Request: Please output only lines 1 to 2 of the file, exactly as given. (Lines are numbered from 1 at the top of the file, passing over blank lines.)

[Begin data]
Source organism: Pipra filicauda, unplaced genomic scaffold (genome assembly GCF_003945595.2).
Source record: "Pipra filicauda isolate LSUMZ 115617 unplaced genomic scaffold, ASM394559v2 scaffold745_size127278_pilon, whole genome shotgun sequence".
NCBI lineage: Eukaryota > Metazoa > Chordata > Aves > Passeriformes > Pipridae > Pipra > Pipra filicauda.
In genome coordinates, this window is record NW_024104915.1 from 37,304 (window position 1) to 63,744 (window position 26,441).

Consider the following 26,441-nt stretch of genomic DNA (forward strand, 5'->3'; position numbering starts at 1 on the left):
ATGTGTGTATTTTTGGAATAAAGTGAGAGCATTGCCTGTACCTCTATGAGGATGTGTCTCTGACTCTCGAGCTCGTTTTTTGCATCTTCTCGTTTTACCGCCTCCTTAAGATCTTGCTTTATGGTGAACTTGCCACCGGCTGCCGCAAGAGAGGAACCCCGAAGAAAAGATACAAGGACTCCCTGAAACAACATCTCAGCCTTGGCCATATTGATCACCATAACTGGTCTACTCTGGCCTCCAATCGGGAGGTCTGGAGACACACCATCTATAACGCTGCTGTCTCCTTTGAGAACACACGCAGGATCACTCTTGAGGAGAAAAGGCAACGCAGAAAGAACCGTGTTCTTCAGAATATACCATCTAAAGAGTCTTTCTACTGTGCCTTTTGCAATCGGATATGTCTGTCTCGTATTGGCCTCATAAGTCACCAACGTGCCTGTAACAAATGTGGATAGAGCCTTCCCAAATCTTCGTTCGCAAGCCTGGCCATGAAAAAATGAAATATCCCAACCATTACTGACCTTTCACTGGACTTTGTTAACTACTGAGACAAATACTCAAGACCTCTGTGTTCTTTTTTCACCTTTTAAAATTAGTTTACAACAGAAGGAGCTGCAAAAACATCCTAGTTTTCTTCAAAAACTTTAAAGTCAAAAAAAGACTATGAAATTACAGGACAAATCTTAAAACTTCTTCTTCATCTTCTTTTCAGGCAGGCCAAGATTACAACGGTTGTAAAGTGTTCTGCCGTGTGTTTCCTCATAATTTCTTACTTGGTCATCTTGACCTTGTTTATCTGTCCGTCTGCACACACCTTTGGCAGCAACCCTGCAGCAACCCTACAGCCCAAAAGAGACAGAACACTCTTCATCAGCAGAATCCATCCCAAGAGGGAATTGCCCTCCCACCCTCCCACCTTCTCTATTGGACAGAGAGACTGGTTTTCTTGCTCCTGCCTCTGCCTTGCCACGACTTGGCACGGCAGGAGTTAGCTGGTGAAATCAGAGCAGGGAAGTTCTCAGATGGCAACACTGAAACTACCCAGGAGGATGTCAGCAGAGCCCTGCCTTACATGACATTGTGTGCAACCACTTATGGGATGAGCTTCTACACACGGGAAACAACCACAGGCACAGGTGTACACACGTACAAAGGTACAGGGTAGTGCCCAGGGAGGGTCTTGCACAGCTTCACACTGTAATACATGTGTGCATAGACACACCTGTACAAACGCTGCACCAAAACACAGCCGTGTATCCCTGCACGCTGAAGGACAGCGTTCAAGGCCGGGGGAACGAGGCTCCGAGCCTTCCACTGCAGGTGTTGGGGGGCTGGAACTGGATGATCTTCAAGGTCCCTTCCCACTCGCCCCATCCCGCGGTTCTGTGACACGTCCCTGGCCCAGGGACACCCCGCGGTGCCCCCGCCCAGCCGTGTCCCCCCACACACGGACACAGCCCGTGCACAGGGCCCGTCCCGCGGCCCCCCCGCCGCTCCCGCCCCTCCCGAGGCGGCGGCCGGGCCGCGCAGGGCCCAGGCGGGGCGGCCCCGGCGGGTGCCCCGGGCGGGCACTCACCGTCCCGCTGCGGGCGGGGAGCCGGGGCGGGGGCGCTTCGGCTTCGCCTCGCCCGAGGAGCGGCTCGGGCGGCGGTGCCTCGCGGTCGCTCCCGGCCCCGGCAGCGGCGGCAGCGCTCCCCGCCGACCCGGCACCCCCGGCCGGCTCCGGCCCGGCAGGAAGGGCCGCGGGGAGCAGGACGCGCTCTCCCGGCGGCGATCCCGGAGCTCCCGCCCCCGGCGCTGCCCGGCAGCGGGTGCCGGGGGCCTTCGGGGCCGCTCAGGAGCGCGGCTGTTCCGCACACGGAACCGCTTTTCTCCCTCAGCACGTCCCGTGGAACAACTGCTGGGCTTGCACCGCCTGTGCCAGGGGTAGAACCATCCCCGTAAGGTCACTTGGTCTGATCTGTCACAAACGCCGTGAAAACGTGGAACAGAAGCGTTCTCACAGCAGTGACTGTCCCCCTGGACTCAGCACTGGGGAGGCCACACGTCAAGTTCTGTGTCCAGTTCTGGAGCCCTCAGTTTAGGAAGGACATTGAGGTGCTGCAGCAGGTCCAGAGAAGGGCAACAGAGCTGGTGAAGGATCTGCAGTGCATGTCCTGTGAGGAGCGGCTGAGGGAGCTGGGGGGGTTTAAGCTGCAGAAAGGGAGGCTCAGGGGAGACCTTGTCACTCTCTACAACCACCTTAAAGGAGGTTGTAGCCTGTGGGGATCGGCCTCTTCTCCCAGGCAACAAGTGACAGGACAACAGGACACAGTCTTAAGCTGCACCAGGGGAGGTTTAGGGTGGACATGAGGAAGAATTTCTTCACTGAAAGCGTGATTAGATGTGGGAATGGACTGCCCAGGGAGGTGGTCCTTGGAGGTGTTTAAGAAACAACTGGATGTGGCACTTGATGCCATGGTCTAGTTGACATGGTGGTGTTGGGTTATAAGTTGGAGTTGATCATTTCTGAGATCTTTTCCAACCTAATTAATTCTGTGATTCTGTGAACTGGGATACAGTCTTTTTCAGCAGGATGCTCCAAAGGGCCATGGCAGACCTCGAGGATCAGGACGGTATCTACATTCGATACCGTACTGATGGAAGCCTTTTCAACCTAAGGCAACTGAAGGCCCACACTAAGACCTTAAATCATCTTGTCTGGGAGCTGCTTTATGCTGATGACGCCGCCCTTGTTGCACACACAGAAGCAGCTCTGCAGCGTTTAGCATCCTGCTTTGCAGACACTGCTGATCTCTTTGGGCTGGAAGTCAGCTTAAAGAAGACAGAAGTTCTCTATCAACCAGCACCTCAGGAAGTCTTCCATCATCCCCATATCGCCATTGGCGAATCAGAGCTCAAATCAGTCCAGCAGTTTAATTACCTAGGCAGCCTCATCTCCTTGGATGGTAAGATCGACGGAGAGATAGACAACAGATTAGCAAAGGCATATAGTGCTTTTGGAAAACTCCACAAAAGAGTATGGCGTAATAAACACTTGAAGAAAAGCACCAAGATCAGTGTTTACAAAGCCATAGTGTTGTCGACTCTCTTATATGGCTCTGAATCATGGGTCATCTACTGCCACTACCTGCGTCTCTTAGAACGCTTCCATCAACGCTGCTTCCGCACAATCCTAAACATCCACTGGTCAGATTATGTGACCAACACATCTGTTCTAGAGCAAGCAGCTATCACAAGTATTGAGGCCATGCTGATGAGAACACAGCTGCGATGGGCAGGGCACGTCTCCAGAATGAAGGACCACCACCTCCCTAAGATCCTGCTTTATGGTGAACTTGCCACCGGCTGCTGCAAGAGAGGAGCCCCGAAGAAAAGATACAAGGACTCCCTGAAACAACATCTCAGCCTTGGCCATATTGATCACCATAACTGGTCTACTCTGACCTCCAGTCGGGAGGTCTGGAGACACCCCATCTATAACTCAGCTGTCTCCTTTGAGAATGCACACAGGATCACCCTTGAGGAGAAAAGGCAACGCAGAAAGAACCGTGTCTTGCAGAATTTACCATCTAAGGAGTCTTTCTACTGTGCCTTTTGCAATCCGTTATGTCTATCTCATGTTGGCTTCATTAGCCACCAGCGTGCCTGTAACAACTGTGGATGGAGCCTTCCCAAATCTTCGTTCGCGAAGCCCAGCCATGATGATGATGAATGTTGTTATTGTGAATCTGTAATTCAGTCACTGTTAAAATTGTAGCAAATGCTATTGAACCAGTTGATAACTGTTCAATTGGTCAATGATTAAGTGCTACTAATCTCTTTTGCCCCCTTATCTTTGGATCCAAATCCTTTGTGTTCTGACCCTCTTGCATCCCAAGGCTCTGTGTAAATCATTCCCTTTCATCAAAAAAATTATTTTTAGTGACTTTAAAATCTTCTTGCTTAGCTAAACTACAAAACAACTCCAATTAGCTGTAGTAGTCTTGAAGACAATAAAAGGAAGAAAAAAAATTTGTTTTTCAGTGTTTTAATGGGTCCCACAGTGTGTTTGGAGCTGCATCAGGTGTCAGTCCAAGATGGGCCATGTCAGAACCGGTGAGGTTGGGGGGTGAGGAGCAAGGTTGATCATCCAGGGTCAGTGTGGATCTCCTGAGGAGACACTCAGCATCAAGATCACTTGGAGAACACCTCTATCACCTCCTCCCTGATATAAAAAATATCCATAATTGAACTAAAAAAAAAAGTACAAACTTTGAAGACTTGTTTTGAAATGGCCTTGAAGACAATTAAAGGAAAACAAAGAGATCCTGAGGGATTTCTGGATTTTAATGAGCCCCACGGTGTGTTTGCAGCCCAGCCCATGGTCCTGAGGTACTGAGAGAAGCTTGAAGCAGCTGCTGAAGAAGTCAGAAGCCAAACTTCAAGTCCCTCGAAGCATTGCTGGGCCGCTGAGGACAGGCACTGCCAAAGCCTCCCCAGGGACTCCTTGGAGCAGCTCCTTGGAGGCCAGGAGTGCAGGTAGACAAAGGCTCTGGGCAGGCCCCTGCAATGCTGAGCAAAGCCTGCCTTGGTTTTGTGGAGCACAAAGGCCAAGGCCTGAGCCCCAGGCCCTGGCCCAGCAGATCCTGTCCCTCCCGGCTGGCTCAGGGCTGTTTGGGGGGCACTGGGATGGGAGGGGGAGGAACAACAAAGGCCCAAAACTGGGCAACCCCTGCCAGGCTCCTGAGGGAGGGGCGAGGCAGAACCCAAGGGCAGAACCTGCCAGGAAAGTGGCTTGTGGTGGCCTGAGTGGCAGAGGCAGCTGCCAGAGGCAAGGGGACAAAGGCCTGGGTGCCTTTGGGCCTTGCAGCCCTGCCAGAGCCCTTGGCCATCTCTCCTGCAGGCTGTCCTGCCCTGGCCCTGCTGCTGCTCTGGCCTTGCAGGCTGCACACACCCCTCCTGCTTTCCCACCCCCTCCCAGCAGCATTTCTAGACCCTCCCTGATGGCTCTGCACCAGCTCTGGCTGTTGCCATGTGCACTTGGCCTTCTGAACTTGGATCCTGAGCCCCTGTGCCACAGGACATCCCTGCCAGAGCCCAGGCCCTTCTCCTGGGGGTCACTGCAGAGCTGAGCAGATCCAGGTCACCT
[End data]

Source organism: Pipra filicauda, unplaced genomic scaffold (genome assembly GCF_003945595.2).
Source record: "Pipra filicauda isolate LSUMZ 115617 unplaced genomic scaffold, ASM394559v2 scaffold745_size127278_pilon, whole genome shotgun sequence".